THURSDAY, Feb. 9 (HealthDay News) -- Heart disease may be a risk
factor for prostate cancer, a new study suggests.
If this link is confirmed in future research, it means that
lifestyle changes that reduce heart disease risk -- such as weight
loss, exercise and a healthy diet -- may also protect men against
prostate cancer, the Duke Cancer Institute researchers said.
"What's good for the heart may be good for the prostate," study author Dr. Jean-Alfred Thomas II, a postdoctoral fellow in the division of urology, said in a Duke Medicine news release.
He and his colleagues analyzed data from 6,390 men in a
four-year clinical trial testing a drug's effectiveness in reducing
prostate cancer risk. Of those men, 547 reported a history of
coronary artery disease before the start of the trial.
The Duke researchers found that men with coronary artery disease
had a 35 percent greater risk of developing prostate cancer over
time and a 24 percent greater risk of being diagnosed with prostate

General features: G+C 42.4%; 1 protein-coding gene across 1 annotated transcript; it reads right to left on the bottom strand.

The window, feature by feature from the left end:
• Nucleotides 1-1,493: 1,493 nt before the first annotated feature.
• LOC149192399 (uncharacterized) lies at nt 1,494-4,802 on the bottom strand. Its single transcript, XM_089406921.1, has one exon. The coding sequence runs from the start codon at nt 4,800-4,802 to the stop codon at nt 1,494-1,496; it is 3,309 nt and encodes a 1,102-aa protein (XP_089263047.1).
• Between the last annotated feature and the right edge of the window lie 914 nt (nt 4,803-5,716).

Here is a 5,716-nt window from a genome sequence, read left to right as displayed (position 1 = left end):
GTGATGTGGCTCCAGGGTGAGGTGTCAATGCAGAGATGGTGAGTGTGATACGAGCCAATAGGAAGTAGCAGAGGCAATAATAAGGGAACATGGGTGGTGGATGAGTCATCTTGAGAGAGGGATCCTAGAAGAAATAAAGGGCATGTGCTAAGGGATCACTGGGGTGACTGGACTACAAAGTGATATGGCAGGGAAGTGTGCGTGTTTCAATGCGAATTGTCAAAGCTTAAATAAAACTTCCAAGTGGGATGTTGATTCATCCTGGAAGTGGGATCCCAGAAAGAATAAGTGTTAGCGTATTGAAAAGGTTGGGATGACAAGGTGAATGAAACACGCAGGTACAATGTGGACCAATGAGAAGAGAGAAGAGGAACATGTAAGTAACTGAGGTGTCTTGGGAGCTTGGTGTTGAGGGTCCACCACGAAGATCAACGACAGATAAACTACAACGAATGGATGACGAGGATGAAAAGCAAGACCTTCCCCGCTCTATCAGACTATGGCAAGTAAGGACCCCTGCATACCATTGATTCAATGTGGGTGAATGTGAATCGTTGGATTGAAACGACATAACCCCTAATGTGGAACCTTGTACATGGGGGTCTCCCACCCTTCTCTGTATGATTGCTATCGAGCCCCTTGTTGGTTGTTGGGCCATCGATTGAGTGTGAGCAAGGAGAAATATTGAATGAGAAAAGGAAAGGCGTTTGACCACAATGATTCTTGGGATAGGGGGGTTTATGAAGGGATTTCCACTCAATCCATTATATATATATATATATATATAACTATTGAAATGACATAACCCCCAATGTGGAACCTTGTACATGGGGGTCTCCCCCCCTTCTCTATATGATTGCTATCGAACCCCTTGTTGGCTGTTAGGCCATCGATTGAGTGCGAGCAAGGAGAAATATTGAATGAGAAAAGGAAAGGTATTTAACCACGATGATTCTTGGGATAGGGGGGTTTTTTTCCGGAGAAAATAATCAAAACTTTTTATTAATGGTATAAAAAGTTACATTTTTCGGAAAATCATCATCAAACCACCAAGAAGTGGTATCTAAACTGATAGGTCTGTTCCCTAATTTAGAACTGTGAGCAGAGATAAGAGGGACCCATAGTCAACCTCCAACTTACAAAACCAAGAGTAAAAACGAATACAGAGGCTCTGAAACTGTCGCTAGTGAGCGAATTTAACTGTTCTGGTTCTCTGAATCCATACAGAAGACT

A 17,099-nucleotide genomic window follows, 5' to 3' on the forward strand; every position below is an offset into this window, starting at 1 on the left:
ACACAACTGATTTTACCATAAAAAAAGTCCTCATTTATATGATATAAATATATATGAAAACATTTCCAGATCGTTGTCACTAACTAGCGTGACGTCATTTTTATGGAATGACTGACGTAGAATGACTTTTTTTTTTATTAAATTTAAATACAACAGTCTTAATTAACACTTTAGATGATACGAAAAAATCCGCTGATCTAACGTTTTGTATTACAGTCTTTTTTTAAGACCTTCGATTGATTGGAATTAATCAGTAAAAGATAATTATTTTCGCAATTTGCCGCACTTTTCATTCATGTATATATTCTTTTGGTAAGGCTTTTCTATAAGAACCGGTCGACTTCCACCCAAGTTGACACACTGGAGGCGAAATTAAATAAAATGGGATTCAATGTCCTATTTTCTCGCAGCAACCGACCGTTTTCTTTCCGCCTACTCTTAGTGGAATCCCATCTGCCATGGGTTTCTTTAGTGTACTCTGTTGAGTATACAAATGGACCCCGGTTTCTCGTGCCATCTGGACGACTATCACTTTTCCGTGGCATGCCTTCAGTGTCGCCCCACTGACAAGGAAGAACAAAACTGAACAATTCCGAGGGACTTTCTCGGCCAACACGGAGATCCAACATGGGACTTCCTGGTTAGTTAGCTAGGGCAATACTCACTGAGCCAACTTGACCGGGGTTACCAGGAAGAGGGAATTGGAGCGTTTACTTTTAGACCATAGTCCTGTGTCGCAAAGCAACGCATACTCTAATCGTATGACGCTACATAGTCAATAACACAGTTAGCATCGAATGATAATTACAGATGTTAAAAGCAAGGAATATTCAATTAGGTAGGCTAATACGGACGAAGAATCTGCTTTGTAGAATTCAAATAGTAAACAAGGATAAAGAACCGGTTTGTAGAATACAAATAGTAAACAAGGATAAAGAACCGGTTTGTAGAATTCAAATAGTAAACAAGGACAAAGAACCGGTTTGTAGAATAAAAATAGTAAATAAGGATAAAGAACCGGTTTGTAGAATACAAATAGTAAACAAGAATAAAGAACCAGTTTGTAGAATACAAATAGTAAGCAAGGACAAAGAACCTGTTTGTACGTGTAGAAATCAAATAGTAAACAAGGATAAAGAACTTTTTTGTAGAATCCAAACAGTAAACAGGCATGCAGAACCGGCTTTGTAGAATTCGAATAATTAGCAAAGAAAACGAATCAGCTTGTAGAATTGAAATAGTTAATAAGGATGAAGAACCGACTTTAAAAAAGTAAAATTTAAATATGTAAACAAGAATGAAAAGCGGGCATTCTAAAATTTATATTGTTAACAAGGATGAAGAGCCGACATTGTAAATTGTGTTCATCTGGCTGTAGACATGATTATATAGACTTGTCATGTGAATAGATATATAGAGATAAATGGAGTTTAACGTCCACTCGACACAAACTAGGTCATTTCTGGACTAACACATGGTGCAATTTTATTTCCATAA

cancer within the first two years of the study compared to men who
did not have heart disease.
Four years into the clinical trial, men with coronary artery
disease had a 74 percent higher risk of prostate cancer than those
with no heart disease.
"We controlled for a number of risk factors, including hypertension, taking statins or aspirin," Thomas said. "We don't have a good grasp on what's causing the link, but we are observing this association."
The study appears online this month in the journal
Cancer Epidemiology, Biomarkers & Prevention.
Coronary artery disease is the leading cause of death among
adults in the United States, and prostate cancer is the second most
deadly type of cancer for men in the United States, the release
The U.S. National Cancer Institute has more about
prostate cancer risk.